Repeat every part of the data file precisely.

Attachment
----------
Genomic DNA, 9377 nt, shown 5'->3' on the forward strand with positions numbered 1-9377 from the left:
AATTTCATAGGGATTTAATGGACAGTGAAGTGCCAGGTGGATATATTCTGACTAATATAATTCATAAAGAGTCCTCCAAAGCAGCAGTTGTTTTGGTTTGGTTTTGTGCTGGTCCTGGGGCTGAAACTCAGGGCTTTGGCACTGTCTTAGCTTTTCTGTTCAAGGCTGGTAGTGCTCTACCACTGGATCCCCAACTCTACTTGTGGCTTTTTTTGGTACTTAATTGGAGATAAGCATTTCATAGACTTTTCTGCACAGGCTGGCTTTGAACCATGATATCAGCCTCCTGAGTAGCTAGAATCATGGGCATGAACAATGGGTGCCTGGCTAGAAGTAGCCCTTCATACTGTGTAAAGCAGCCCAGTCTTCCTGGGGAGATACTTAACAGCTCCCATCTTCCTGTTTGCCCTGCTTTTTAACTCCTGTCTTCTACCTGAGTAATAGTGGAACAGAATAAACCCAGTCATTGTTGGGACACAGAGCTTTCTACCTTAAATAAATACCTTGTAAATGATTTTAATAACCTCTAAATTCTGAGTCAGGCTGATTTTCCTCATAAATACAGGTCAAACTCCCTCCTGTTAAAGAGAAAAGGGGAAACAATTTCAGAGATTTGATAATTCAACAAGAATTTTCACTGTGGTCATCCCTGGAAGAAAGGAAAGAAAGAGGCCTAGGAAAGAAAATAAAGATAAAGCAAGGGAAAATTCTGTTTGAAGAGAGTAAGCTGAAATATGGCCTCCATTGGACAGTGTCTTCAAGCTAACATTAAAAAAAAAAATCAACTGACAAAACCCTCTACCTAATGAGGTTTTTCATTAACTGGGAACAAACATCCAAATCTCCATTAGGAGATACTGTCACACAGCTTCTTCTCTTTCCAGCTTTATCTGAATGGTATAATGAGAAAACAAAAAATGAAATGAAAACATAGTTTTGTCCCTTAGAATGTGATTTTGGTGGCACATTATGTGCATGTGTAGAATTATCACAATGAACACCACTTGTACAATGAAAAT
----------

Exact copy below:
Genomic DNA, 9377 nt, shown 5'->3' on the forward strand with positions numbered 1-9377 from the left:
AATTTCATAGGGATTTAATGGACAGTGAAGTGCCAGGTGGATATATTCTGACTAATATAATTCATAAAGAGTCCTCCAAAGCAGCAGTTGTTTTGGTTTGGTTTTGTGCTGGTCCTGGGGCTGAAACTCAGGGCTTTGGCACTGTCTTAGCTTTTCTGTTCAAGGCTGGTAGTGCTCTACCACTGGATCCCCAACTCTACTTGTGGCTTTTTTTGGTACTTAATTGGAGATAAGCATTTCATAGACTTTTCTGCACAGGCTGGCTTTGAACCATGATATCAGCCTCCTGAGTAGCTAGAATCATGGGCATGAACAATGGGTGCCTGGCTAGAAGTAGCCCTTCATACTGTGTAAAGCAGCCCAGTCTTCCTGGGGAGATACTTAACAGCTCCCATCTTCCTGTTTGCCCTGCTTTTTAACTCCTGTCTTCTACCTGAGTAATAGTGGAACAGAATAAACCCAGTCATTGTTGGGACACAGAGCTTTCTACCTTAAATAAATACCTTGTAAATGATTTTAATAACCTCTAAATTCTGAGTCAGGCTGATTTTCCTCATAAATACAGGTCAAACTCCCTCCTGTTAAAGAGAAAAGGGGAAACAATTTCAGAGATTTGATAATTCAACAAGAATTTTCACTGTGGTCATCCCTGGAAGAAAGGAAAGAAAGAGGCCTAGGAAAGAAAATAAAGATAAAGCAAGGGAAAATTCTGTTTGAAGAGAGTAAGCTGAAATATGGCCTCCATTGGACAGTGTCTTCAAGCTAACATTAAAAAAAAAAATCAACTGACAAAACCCTCTACCTAATGAGGTTTTTCATTAACTGGGAACAAACATCCAAATCTCCATTAGGAGATACTGTCACACAGCTTCTTCTCTTTCCAGCTTTATCTGAATGGTATAATGAGAAAACAAAAAATGAAATGAAAACATAGTTTTGTCCCTTAGAATGTGATTTTGGTGGCACATTATGTGCATGTGTAGAATTATCACAATGAACACCACTTGTACAATGAAAAT